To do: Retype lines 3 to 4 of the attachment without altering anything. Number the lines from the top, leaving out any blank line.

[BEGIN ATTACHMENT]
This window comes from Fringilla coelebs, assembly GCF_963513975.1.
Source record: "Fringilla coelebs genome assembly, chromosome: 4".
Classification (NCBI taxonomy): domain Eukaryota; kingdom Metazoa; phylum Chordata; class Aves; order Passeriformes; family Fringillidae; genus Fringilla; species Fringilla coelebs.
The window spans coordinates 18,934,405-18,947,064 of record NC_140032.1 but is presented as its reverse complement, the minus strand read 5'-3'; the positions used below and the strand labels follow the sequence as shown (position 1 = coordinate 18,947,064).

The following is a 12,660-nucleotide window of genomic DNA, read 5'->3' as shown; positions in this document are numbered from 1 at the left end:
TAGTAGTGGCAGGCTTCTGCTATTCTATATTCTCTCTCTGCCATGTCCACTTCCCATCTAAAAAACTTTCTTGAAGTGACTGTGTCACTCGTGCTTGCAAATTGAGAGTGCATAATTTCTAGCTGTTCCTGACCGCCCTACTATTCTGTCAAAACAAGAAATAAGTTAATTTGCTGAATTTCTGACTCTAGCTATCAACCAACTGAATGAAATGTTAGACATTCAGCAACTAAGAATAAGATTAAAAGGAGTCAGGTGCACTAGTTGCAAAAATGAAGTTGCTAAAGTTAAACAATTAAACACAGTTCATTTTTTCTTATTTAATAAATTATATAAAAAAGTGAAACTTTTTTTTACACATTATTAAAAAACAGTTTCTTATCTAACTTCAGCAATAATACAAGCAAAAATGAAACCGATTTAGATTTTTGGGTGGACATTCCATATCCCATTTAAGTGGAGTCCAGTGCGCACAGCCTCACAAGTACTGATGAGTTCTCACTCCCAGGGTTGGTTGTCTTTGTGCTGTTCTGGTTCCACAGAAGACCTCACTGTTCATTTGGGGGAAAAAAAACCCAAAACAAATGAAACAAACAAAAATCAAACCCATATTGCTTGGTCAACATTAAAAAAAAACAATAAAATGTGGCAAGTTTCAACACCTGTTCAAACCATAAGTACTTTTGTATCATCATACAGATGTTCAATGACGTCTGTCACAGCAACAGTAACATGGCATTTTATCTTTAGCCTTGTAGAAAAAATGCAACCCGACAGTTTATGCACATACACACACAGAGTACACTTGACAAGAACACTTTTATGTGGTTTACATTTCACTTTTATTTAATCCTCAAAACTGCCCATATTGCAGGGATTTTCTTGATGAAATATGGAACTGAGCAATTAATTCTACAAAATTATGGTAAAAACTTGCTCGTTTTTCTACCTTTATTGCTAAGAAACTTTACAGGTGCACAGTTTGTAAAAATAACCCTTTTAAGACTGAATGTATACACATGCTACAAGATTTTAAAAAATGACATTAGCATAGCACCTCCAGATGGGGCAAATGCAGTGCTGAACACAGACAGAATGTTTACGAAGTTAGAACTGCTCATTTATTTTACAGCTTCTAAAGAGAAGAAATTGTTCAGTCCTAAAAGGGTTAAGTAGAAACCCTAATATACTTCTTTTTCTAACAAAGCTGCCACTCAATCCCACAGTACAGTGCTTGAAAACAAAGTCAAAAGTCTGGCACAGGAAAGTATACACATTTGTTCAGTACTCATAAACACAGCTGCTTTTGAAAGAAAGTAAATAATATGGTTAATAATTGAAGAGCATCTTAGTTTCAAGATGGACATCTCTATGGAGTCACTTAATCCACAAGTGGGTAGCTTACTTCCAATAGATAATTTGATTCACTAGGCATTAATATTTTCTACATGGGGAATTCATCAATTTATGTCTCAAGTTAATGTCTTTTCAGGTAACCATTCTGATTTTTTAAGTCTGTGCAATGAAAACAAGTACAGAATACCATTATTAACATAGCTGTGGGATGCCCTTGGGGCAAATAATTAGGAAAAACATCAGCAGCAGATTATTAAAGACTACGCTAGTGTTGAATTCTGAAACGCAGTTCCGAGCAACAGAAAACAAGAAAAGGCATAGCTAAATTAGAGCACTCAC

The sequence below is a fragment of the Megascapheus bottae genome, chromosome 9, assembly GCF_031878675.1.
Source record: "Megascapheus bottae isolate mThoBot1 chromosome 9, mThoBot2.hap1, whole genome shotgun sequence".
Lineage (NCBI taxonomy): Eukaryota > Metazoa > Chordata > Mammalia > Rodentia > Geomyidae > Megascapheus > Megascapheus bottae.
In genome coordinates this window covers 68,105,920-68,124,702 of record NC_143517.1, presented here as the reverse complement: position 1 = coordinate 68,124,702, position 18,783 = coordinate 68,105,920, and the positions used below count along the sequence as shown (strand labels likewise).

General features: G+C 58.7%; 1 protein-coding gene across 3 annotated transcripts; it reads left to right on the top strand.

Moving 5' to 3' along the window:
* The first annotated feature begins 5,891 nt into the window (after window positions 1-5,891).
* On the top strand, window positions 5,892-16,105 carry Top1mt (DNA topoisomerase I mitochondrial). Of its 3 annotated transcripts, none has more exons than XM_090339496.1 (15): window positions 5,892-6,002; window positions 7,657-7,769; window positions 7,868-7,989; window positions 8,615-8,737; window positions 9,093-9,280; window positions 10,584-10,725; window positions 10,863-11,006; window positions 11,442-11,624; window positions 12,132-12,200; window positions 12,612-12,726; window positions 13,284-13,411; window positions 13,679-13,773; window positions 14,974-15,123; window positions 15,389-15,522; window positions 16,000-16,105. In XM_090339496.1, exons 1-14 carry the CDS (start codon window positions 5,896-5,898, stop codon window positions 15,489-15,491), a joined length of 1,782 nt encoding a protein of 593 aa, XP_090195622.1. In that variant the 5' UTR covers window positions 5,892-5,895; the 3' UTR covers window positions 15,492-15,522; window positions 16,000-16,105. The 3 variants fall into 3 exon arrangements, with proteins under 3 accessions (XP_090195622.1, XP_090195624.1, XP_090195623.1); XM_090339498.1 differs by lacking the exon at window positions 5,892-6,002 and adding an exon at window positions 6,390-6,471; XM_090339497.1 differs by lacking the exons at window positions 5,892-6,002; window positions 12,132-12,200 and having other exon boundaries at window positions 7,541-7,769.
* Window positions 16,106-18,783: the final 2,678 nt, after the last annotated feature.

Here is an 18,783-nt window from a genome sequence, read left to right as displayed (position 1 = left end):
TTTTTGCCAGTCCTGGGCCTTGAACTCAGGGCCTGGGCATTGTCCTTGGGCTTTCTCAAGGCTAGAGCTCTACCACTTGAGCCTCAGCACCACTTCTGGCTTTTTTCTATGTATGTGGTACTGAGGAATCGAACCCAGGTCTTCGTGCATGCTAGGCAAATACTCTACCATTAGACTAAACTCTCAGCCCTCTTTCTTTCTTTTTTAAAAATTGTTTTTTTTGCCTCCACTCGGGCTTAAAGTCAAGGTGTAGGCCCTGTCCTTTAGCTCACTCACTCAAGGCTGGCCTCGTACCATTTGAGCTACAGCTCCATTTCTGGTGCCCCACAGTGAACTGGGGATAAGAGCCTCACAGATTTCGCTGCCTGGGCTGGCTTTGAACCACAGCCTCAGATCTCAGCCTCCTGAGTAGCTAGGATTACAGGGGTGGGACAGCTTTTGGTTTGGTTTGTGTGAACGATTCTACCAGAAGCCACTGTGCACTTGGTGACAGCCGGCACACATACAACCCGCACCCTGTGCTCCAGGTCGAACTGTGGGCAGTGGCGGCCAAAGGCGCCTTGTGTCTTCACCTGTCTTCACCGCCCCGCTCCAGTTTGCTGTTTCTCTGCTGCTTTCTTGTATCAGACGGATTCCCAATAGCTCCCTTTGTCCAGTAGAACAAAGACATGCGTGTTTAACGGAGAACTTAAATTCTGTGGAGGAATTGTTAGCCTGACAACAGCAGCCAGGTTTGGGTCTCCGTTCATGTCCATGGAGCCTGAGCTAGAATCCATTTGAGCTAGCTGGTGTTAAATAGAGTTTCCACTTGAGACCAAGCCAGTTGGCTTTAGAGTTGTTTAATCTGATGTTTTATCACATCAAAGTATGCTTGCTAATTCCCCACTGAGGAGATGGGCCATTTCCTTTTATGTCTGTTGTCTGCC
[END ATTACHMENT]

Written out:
Classification (NCBI taxonomy): domain Eukaryota; kingdom Metazoa; phylum Chordata; class Aves; order Passeriformes; family Fringillidae; genus Fringilla; species Fringilla coelebs.
The window spans coordinates 18,934,405-18,947,064 of record NC_140032.1 but is presented as its reverse complement, the minus strand read 5'-3'; the positions used below and the strand labels follow the sequence as shown (position 1 = coordinate 18,947,064).